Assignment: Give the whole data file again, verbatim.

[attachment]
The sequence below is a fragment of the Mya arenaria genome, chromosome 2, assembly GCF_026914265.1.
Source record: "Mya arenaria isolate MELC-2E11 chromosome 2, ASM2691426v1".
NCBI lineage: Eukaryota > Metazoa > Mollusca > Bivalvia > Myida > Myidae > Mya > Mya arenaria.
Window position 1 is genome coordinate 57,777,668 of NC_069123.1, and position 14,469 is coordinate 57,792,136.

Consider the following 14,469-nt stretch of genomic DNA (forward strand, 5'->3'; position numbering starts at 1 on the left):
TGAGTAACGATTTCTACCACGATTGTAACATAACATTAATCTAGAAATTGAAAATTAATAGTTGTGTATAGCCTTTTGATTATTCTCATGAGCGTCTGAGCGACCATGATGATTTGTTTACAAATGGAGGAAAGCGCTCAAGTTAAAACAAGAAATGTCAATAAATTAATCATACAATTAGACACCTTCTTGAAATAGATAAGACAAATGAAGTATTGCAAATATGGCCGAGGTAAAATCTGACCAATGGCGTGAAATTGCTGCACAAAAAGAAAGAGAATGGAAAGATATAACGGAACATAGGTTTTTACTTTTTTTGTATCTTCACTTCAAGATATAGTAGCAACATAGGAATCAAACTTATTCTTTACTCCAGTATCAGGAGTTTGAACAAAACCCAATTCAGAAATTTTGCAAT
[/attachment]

The sequence below is a fragment of the Mya arenaria genome, chromosome 2, assembly GCF_026914265.1.
Source record: "Mya arenaria isolate MELC-2E11 chromosome 2, ASM2691426v1".
NCBI lineage: Eukaryota > Metazoa > Mollusca > Bivalvia > Myida > Myidae > Mya > Mya arenaria.
Window position 1 is genome coordinate 57,777,668 of NC_069123.1, and position 14,469 is coordinate 57,792,136.

Consider the following 14,469-nt stretch of genomic DNA (forward strand, 5'->3'; position numbering starts at 1 on the left):
TGAGTAACGATTTCTACCACGATTGTAACATAACATTAATCTAGAAATTGAAAATTAATAGTTGTGTATAGCCTTTTGATTATTCTCATGAGCGTCTGAGCGACCATGATGATTTGTTTACAAATGGAGGAAAGCGCTCAAGTTAAAACAAGAAATGTCAATAAATTAATCATACAATTAGACACCTTCTTGAAATAGATAAGACAAATGAAGTATTGCAAATATGGCCGAGGTAAAATCTGACCAATGGCGTGAAATTGCTGCACAAAAAGAAAGAGAATGGAAAGATATAACGGAACATAGGTTTTTACTTTTTTTGTATCTTCACTTCAAGATATAGTAGCAACATAGGAATCAAACTTATTCTTTACTCCAGTATCAGGAGTTTGAACAAAACCCAATTCAGAAATTTTGCAAT